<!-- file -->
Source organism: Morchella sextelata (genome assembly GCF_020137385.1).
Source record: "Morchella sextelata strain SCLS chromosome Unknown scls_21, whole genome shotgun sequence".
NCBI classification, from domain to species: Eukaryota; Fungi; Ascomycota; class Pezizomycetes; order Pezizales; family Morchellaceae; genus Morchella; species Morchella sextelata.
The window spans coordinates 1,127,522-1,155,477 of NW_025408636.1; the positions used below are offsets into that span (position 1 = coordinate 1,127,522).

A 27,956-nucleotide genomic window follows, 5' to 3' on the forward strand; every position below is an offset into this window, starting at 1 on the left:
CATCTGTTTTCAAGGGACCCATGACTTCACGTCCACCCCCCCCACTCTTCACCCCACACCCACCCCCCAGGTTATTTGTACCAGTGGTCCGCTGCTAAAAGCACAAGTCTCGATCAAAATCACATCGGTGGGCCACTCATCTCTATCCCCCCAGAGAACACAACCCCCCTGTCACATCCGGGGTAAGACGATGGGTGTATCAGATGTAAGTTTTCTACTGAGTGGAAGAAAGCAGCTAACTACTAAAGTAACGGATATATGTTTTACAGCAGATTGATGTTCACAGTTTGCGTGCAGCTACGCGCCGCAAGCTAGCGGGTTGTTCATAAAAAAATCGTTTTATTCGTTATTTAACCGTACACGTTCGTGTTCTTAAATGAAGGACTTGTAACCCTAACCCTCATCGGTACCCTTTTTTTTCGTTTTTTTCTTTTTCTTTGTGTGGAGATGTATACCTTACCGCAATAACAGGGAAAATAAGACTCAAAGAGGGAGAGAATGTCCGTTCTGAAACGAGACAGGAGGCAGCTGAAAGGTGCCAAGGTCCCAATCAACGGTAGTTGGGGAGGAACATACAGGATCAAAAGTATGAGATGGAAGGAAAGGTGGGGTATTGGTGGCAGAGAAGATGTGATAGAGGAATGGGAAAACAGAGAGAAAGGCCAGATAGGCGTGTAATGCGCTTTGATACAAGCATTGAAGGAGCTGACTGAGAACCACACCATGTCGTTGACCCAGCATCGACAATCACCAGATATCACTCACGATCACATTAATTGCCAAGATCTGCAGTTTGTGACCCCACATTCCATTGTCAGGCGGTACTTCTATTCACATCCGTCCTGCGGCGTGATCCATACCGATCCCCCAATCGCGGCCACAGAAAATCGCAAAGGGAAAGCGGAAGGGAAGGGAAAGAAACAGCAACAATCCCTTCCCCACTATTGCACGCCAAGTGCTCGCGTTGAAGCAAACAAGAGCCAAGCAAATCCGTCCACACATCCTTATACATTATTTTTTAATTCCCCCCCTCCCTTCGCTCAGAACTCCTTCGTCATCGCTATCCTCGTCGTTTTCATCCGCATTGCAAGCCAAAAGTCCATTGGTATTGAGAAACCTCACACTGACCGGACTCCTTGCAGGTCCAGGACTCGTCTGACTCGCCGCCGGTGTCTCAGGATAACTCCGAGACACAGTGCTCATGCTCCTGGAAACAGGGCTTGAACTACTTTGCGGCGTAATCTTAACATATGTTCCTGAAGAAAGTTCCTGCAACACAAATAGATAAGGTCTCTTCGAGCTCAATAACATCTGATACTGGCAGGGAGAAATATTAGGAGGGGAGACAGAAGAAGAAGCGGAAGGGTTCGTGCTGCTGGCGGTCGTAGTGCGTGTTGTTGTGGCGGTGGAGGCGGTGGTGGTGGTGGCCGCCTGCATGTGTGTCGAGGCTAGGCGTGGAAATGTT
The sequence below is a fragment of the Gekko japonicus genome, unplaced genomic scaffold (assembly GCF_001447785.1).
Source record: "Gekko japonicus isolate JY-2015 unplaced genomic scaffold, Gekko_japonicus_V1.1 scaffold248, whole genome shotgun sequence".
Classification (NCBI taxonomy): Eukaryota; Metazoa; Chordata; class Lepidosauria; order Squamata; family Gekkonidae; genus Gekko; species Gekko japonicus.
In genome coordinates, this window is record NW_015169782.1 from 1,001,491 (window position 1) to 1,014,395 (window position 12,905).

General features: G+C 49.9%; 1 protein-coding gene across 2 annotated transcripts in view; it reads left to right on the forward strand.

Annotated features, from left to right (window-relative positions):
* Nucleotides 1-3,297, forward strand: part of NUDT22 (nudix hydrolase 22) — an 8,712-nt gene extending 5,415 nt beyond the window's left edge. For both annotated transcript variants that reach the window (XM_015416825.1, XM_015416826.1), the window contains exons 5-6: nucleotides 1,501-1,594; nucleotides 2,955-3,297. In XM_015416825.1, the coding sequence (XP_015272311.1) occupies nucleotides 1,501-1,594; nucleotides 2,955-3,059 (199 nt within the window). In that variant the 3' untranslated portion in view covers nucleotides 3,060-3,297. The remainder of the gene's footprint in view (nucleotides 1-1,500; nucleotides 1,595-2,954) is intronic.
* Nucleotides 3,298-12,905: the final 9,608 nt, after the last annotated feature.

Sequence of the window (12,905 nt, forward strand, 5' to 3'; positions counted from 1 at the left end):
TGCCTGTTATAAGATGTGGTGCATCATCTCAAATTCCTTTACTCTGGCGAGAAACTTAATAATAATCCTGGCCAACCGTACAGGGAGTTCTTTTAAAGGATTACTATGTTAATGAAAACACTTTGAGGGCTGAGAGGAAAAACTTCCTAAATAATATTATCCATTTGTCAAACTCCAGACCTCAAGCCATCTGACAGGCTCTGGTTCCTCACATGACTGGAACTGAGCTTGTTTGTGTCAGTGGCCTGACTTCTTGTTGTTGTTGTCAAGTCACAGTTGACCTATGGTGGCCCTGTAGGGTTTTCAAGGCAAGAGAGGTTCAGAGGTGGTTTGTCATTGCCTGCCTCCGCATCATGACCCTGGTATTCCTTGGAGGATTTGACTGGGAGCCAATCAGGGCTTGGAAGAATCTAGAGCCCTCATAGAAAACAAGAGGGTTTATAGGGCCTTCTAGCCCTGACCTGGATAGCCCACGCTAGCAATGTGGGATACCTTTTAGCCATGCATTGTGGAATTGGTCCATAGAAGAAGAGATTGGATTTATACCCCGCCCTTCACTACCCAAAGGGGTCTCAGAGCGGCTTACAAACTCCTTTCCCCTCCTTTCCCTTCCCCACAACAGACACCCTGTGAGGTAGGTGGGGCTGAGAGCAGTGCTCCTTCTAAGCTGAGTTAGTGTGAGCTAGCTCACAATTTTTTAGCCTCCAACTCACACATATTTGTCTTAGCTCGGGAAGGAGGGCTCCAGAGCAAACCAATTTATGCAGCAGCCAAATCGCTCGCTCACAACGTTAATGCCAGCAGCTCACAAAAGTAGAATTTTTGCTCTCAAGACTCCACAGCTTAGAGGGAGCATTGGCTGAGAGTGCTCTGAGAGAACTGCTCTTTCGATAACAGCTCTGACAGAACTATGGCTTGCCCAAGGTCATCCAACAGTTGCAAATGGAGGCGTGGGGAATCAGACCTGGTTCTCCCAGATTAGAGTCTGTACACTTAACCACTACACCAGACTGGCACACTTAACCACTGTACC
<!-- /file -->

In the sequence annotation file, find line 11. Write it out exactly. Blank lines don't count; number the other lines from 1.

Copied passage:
General features: G+C 49.9%; 1 protein-coding gene across 2 annotated transcripts in view; it reads left to right on the forward strand.